As Congress debates getting rid of the individual mandate to buy health insurance to better afford a tax overhaul, I’m reminded of one of the mandate’s leading advocates — Uwe Reinhardt, one of the greatest minds in health care economics.
In 2009, as Congress was debating the Affordable Care Act, he was interviewed by Terry Gross on NPR’s Fresh Air. She asked him about the individual mandate to purchase health insurance, an essential ingredient of universal care.
He answered that Americans have a cognitive dissonance. “Cognitive dissonance,” he said, “means that you hold two different theories that are in conflict with one another, but they’re both in your brain and in your soul … Americans say the government doesn’t have the right to tell me to buy health insurance, but the same Americans will say, ‘If I get hit by a truck and I lie bleeding in the street, society owes it to me to send an ambulance, and the emergency room doctors owe it to me to save my life.’ How could both be true? Even a teenager would blush at something this ridiculous. If you believe society has a duty to save your life when you get hurt, you have a duty to chip into a fund that pays for that.”
Gross asked him if health insurance purchase were mandated, how everyone could afford it. He responded that a simpler, more helpful question would be, “What percent of a family’s discretionary income, that is, income after food, housing and clothing, should a family be expected to pay for its own health care?”
He suggested that upper-income people such as professors at Ivy League colleges like himself should be expected to pay 15 percent. Those with lower incomes, such as waitresses and waiters, would reasonably be expected to pay no more than 5 percent, with government subsidizing the rest.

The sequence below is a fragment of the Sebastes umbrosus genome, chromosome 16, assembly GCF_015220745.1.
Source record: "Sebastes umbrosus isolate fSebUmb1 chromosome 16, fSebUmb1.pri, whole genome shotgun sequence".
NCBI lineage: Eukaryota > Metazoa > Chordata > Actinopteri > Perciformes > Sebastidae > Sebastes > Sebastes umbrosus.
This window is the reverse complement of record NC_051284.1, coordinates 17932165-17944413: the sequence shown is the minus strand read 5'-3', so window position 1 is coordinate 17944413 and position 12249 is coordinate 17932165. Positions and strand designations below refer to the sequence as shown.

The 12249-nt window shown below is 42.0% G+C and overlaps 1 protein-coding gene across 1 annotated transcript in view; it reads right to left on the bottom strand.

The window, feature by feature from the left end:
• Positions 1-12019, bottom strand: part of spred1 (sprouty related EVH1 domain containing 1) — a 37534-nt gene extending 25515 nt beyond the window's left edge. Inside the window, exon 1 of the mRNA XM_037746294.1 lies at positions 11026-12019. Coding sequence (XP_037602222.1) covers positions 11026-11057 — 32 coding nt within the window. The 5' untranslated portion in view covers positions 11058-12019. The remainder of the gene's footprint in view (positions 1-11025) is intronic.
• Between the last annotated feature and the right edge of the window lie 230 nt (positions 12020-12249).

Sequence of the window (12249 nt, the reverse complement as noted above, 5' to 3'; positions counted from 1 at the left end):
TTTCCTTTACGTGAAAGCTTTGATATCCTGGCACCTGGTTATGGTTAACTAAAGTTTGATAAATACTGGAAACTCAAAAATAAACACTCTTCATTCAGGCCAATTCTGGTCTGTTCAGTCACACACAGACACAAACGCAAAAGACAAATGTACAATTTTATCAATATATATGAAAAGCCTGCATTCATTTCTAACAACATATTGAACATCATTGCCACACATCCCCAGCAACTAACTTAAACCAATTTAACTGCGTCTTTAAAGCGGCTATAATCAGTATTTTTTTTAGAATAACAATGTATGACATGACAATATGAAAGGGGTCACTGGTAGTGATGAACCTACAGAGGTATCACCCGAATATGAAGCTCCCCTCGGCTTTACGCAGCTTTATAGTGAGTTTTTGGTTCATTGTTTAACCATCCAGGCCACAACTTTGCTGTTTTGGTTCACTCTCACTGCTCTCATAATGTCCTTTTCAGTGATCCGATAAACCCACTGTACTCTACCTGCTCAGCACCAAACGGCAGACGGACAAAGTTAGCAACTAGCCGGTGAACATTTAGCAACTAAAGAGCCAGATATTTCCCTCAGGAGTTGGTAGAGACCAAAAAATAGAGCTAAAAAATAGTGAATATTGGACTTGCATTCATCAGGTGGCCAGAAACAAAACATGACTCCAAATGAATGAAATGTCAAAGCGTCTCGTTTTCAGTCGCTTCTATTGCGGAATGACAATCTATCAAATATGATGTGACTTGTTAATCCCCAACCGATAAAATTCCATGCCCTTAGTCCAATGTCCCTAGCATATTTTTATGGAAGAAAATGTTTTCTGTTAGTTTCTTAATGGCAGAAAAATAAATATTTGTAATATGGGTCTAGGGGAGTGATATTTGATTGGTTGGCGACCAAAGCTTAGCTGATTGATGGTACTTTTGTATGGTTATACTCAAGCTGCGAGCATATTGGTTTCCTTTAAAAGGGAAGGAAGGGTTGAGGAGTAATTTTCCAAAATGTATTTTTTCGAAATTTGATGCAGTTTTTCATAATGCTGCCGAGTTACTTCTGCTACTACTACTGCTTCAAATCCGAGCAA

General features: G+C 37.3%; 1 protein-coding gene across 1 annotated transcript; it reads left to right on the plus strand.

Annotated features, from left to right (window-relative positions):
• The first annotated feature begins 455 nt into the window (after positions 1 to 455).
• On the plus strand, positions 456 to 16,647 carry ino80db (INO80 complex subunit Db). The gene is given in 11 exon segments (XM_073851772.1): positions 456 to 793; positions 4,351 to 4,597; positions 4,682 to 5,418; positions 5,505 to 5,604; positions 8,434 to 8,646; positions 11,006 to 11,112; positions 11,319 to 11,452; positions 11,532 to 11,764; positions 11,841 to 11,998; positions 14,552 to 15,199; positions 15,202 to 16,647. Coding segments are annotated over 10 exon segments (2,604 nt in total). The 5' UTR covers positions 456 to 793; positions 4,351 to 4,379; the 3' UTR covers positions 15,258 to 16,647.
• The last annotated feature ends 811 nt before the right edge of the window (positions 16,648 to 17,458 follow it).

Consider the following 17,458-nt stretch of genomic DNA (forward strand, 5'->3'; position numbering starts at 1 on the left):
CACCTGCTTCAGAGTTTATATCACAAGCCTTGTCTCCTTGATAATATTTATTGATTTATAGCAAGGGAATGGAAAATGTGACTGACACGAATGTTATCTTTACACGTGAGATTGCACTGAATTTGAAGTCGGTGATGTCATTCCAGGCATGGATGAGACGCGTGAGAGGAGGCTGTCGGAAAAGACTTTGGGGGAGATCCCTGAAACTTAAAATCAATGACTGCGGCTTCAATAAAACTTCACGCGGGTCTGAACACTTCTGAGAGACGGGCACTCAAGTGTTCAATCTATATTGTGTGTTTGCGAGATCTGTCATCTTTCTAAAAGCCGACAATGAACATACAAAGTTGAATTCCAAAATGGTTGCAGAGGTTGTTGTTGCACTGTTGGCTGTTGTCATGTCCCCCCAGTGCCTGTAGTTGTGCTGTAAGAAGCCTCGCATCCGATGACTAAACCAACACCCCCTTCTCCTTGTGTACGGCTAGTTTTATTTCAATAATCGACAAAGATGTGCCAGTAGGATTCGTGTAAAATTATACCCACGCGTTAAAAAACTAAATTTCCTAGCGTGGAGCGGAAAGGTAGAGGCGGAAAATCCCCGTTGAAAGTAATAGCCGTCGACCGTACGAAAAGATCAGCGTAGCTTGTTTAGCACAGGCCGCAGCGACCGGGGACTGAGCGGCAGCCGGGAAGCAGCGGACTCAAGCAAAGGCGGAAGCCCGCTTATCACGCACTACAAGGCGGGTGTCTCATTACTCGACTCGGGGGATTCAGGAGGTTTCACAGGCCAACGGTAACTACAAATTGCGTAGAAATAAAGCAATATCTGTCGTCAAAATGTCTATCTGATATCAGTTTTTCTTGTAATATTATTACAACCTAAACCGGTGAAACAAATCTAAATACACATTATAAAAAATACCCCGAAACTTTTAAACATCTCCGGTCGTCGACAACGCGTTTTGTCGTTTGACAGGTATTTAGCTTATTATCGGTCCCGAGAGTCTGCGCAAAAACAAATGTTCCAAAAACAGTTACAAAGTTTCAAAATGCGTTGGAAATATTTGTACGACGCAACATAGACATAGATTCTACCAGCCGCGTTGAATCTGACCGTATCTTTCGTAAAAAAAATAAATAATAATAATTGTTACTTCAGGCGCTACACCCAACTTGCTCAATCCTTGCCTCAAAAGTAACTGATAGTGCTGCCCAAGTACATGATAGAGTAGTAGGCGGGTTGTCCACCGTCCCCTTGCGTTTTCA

Reinhardt, who died of sepsis last month at the age of 80, was a plainspoken advisor and consultant to presidents, congressional committees, countries, the media, corporations and students of health care everywhere. He taught for nearly 50 years at Princeton University, and he explained the most complex issues in health care in brilliant, bright, easy-to-understand prose in his weekly New York Times Economix Blog.
Reinhardt’s views came from personal experience. He grew up in Germany and told Gross “how good it was that when we were paupers, my family, we had health insurance like everyone else in Germany. I’ve never forgotten that. And I would like the American people to have” that.
Living close to a hospital, he saw enough of the horrors of World War II to emigrate to Canada when he was 18 to avoid the draft and to study. There again he appreciated that everyone in the country had health insurance.
After graduation, he immigrated to the United States to earn a Ph.D. in economics from Yale University. He became bewildered to see the extent of misery, morbidity and mortality caused by a health care system where so many lacked insurance and put off care.
He wondered how a country as rich, resourceful and innovative as America could have failed to develop a system to cover everyone. After all, all the other industrialized countries set up health care systems where everyone was covered, their governments viewing health care as a right and a proper role and goal of government to sustain a healthy and productive society.
Without the individual mandate, Obamacare will die. As congressional Republicans contemplate the murder-suicide of getting rid of it, we remember Reinhardt’s words: “What kind of country do we want to live in?” One where someone who loses their job loses their health insurance? One where kids coming out of college can’t get health insurance for the next 10 years? One where emergency rooms are packed with people who don’t have access to care? One where people who have a family member struck by cancer can become bankrupt? One where tens of millions are uninsured?
These are questions of morality.
Toni Inglis, a lifelong Austin resident, is a retired editor and neonatal intensive care nurse.